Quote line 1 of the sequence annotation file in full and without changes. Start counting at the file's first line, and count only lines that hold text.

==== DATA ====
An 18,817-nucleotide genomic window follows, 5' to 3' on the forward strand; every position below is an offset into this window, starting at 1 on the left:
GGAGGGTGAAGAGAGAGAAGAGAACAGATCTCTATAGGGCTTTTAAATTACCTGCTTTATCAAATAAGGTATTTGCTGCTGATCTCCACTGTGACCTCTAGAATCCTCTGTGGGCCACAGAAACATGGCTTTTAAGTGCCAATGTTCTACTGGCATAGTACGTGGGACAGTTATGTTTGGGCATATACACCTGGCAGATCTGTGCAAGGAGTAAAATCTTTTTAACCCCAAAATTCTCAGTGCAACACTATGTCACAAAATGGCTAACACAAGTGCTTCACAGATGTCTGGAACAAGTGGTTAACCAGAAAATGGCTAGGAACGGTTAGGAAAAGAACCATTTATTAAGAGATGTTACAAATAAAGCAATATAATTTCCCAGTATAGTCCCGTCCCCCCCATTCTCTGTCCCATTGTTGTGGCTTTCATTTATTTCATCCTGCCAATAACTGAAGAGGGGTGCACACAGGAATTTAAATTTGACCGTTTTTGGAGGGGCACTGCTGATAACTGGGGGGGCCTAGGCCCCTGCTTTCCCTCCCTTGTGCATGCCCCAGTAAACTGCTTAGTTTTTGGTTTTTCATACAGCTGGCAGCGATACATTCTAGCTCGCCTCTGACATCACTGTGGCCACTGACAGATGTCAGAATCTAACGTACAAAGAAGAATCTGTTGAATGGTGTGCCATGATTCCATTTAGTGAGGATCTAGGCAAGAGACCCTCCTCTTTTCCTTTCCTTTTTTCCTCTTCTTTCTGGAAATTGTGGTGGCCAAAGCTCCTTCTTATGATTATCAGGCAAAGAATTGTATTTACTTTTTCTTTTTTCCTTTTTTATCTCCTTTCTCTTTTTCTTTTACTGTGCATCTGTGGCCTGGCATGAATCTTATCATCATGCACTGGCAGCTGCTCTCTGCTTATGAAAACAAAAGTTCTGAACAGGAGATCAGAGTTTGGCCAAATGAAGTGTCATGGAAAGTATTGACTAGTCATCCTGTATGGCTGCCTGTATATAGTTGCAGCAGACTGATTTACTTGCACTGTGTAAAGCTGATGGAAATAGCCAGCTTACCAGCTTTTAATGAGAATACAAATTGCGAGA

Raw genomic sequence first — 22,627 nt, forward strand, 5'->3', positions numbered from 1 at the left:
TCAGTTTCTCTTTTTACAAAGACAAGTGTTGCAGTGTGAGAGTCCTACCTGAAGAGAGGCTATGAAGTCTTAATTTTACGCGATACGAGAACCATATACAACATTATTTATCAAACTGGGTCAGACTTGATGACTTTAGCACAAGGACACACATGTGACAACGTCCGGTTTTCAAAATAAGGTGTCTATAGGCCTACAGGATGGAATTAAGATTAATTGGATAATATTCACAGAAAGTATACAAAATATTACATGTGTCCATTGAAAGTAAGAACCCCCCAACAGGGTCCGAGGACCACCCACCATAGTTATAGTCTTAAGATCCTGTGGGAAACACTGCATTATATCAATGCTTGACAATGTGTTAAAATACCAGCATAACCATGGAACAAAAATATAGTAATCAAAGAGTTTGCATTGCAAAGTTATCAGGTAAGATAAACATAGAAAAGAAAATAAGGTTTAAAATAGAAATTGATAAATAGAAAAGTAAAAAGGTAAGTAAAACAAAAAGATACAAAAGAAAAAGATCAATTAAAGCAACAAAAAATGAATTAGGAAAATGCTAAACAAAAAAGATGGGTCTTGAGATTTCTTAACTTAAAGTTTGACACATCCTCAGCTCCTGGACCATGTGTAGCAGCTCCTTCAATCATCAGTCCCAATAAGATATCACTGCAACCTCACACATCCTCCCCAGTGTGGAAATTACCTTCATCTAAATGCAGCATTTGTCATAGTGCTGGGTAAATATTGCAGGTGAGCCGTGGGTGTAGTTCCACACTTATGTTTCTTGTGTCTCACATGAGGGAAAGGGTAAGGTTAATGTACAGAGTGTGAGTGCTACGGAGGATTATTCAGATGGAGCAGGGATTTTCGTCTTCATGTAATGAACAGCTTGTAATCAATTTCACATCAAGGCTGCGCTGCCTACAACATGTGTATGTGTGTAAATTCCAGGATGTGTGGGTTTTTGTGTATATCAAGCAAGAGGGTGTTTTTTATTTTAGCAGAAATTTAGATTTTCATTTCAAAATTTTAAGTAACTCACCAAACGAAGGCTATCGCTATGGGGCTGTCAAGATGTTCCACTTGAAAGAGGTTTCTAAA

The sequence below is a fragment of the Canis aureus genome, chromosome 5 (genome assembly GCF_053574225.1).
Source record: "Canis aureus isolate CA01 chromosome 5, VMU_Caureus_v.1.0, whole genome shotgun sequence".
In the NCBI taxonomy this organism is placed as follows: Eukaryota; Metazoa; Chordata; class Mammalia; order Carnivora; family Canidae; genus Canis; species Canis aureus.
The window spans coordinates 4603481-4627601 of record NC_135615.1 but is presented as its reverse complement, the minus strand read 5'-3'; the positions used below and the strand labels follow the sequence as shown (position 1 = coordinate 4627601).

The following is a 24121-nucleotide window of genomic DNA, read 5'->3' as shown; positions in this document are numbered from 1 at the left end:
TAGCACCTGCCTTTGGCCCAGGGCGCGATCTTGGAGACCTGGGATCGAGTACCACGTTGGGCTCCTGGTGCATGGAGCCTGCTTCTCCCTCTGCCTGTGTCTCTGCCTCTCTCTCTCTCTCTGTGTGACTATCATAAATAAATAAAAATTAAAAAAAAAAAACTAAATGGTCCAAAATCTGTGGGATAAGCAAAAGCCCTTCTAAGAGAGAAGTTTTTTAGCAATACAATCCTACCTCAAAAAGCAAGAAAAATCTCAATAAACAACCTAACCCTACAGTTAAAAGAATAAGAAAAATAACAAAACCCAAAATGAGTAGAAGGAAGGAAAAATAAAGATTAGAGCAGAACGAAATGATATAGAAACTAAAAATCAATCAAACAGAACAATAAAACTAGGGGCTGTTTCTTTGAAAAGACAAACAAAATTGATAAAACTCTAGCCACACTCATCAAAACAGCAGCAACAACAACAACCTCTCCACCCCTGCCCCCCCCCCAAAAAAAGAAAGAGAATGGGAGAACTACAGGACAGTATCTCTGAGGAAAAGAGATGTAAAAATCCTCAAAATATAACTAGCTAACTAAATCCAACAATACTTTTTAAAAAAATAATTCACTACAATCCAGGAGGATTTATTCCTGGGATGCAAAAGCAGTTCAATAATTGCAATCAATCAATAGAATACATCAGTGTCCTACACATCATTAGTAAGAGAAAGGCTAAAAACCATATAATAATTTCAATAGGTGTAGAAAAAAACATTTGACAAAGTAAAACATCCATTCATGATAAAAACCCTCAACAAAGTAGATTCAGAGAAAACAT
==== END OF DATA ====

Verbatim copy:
An 18,817-nucleotide genomic window follows, 5' to 3' on the forward strand; every position below is an offset into this window, starting at 1 on the left: